Last update: November 14th, 2019 at 11:00 am
Looking almost straight down onto the Sahara Desert, a crew member aboard the International Space Station took this late afternoon photograph of the Grand Erg Oriental. Astronauts have a unique vantage point from which to view the large areas of Algeria and Libya covered by seas of sand.
Winds have organized vast quantities of sand into straight lines in what geologists call “compound linear chains.” The chains are about 1.5 kilometers (0.9 miles) wide in this view and rise 150 meters (500 feet) above the smooth, intervening flats. The compound chains are made up of numerous smaller linear dunes with sharply defined crests (also known as seifdunes, after the Arabic word for sword). Linear dunes sometimes converge to a point with long tentacle-like arms called star dunes. An astronaut snapped a photo of individual, well-developed star dunes just 20 seconds after this photo was taken. (Click here to view it.)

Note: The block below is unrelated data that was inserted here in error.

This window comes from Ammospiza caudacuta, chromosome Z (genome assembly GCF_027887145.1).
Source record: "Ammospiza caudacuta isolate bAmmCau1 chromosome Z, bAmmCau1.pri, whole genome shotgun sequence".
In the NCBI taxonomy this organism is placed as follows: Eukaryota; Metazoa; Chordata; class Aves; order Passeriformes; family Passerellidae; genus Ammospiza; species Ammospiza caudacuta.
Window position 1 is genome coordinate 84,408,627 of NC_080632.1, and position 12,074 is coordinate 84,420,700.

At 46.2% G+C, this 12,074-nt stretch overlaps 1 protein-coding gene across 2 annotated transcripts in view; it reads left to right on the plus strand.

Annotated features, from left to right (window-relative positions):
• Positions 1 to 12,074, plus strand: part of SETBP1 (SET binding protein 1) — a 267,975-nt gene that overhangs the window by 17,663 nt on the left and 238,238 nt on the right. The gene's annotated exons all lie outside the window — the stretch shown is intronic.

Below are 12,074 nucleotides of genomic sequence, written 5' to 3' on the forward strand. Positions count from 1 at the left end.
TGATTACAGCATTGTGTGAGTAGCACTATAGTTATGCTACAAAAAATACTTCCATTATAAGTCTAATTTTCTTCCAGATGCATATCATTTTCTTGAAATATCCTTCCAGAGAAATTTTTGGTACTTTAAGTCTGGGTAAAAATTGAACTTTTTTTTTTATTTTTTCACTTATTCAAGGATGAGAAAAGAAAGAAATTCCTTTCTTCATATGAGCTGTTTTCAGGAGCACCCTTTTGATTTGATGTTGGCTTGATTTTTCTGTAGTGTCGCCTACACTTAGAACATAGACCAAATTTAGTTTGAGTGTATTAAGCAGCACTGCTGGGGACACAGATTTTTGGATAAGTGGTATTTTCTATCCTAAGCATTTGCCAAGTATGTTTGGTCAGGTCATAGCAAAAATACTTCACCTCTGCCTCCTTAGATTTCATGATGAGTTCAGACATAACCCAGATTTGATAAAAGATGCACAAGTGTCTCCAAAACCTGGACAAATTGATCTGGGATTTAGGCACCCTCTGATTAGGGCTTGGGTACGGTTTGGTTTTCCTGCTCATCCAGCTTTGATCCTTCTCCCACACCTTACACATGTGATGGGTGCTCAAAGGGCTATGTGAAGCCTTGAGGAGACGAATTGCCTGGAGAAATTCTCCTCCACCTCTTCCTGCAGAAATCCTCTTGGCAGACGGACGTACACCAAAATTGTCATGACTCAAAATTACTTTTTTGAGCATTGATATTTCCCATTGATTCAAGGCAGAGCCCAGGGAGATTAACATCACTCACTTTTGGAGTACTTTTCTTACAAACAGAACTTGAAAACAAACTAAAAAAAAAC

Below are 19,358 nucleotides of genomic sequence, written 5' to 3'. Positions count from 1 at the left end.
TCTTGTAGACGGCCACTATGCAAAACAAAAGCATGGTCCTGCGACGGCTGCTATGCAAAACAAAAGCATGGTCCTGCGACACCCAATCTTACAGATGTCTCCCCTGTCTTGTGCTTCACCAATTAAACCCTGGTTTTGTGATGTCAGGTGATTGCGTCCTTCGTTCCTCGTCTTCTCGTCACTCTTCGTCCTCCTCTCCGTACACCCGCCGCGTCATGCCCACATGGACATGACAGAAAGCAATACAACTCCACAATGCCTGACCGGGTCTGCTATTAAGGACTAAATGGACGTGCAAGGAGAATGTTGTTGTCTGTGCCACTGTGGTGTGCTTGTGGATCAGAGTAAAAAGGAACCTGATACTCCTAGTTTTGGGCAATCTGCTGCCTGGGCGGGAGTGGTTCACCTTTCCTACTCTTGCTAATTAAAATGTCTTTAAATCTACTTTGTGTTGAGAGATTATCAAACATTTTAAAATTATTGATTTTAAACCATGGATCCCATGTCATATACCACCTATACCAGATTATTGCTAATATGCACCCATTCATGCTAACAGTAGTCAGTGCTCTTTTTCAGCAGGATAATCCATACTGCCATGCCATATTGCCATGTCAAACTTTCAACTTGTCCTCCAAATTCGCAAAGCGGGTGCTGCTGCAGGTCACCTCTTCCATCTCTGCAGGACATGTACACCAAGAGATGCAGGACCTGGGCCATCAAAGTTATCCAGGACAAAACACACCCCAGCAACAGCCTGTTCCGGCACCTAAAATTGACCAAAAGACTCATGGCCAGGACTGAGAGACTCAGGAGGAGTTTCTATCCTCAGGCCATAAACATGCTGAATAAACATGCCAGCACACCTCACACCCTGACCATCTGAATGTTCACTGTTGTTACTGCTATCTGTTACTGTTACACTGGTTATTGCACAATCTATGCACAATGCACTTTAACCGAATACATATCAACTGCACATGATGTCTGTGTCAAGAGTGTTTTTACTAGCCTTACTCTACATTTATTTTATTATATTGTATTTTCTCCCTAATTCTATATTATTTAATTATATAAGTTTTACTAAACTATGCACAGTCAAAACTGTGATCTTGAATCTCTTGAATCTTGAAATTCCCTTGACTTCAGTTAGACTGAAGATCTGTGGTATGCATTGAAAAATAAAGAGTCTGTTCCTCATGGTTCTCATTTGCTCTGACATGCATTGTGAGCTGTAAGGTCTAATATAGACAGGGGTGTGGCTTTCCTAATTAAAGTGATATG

Geologists now know that different wind patterns are responsible for different dune shapes. Winds that blow from one direction build linear dunes and, ultimately, chains like those in this image. The slight variation in wind direction pushes sand from one side of the dune and then from the other, making the sharp crests of the small linear dunes. These winds also stretch out the dune in the average direction of the winds (southward in this part of Algeria).
By contrast, winds that blow with roughly equal strength from several directions make the star dunes. This suggests that the wind regime changed with time, first building the chains over a long period of time, and then becoming more multidirectional, so that the star dunes formed on top of the chains.
Transverse dunes forms at right angles to the wind direction. Relatively small transverse dunes can be seen at many points in this image. They were made by north winds channeled by the chains, especially along the outer flanks and in hollows within the chains.